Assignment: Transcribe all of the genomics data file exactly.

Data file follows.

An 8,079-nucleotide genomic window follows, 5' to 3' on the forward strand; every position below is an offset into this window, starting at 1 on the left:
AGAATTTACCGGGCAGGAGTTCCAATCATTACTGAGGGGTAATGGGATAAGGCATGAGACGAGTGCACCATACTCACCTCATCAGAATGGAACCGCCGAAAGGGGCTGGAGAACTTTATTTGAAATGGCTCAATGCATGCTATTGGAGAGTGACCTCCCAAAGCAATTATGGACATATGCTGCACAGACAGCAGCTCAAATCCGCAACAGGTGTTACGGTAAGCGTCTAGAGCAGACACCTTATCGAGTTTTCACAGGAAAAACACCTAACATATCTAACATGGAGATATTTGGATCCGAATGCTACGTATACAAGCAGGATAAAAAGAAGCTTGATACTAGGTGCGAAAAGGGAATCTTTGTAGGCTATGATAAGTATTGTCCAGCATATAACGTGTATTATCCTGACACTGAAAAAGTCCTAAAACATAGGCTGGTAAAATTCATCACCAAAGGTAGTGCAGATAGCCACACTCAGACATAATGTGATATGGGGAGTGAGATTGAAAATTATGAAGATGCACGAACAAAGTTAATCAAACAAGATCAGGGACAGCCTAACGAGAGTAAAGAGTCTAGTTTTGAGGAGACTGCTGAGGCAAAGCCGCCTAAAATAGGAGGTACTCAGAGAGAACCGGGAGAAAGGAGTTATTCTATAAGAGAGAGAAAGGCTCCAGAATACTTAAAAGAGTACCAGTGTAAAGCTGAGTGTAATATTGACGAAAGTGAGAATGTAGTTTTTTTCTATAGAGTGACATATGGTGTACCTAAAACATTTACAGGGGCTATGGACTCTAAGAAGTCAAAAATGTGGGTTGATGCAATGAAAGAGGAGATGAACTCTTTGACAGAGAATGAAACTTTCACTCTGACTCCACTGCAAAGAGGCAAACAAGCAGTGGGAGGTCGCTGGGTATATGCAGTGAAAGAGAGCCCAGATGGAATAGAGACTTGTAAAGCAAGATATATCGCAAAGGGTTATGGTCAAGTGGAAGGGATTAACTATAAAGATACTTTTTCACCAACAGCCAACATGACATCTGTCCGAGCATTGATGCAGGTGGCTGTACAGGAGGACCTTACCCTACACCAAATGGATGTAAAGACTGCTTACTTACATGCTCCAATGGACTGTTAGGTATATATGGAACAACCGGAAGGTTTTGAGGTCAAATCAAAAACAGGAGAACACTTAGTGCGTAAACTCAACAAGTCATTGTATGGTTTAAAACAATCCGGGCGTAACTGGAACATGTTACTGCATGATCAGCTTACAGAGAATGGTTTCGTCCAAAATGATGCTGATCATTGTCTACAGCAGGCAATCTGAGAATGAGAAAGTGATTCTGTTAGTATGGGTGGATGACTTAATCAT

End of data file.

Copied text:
An 8,079-nucleotide genomic window follows, 5' to 3' on the forward strand; every position below is an offset into this window, starting at 1 on the left:
AGAATTTACCGGGCAGGAGTTCCAATCATTACTGAGGGGTAATGGGATAAGGCATGAGACGAGTGCACCATACTCACCTCATCAGAATGGAACCGCCGAAAGGGGCTGGAGAACTTTATTTGAAATGGCTCAATGCATGCTATTGGAGAGTGACCTCCCAAAGCAATTATGGACATATGCTGCACAGACAGCAGCTCAAATCCGCAACAGGTGTTACGGTAAGCGTCTAGAGCAGACACCTTATCGAGTTTTCACAGGAAAAACACCTAACATATCTAACATGGAGATATTTGGATCCGAATGCTACGTATACAAGCAGGATAAAAAGAAGCTTGATACTAGGTGCGAAAAGGGAATCTTTGTAGGCTATGATAAGTATTGTCCAGCATATAACGTGTATTATCCTGACACTGAAAAAGTCCTAAAACATAGGCTGGTAAAATTCATCACCAAAGGTAGTGCAGATAGCCACACTCAGACATAATGTGATATGGGGAGTGAGATTGAAAATTATGAAGATGCACGAACAAAGTTAATCAAACAAGATCAGGGACAGCCTAACGAGAGTAAAGAGTCTAGTTTTGAGGAGACTGCTGAGGCAAAGCCGCCTAAAATAGGAGGTACTCAGAGAGAACCGGGAGAAAGGAGTTATTCTATAAGAGAGAGAAAGGCTCCAGAATACTTAAAAGAGTACCAGTGTAAAGCTGAGTGTAATATTGACGAAAGTGAGAATGTAGTTTTTTTCTATAGAGTGACATATGGTGTACCTAAAACATTTACAGGGGCTATGGACTCTAAGAAGTCAAAAATGTGGGTTGATGCAATGAAAGAGGAGATGAACTCTTTGACAGAGAATGAAACTTTCACTCTGACTCCACTGCAAAGAGGCAAACAAGCAGTGGGAGGTCGCTGGGTATATGCAGTGAAAGAGAGCCCAGATGGAATAGAGACTTGTAAAGCAAGATATATCGCAAAGGGTTATGGTCAAGTGGAAGGGATTAACTATAAAGATACTTTTTCACCAACAGCCAACATGACATCTGTCCGAGCATTGATGCAGGTGGCTGTACAGGAGGACCTTACCCTACACCAAATGGATGTAAAGACTGCTTACTTACATGCTCCAATGGACTGTTAGGTATATATGGAACAACCGGAAGGTTTTGAGGTCAAATCAAAAACAGGAGAACACTTAGTGCGTAAACTCAACAAGTCATTGTATGGTTTAAAACAATCCGGGCGTAACTGGAACATGTTACTGCATGATCAGCTTACAGAGAATGGTTTCGTCCAAAATGATGCTGATCATTGTCTACAGCAGGCAATCTGAGAATGAGAAAGTGATTCTGTTAGTATGGGTGGATGACTTAATCAT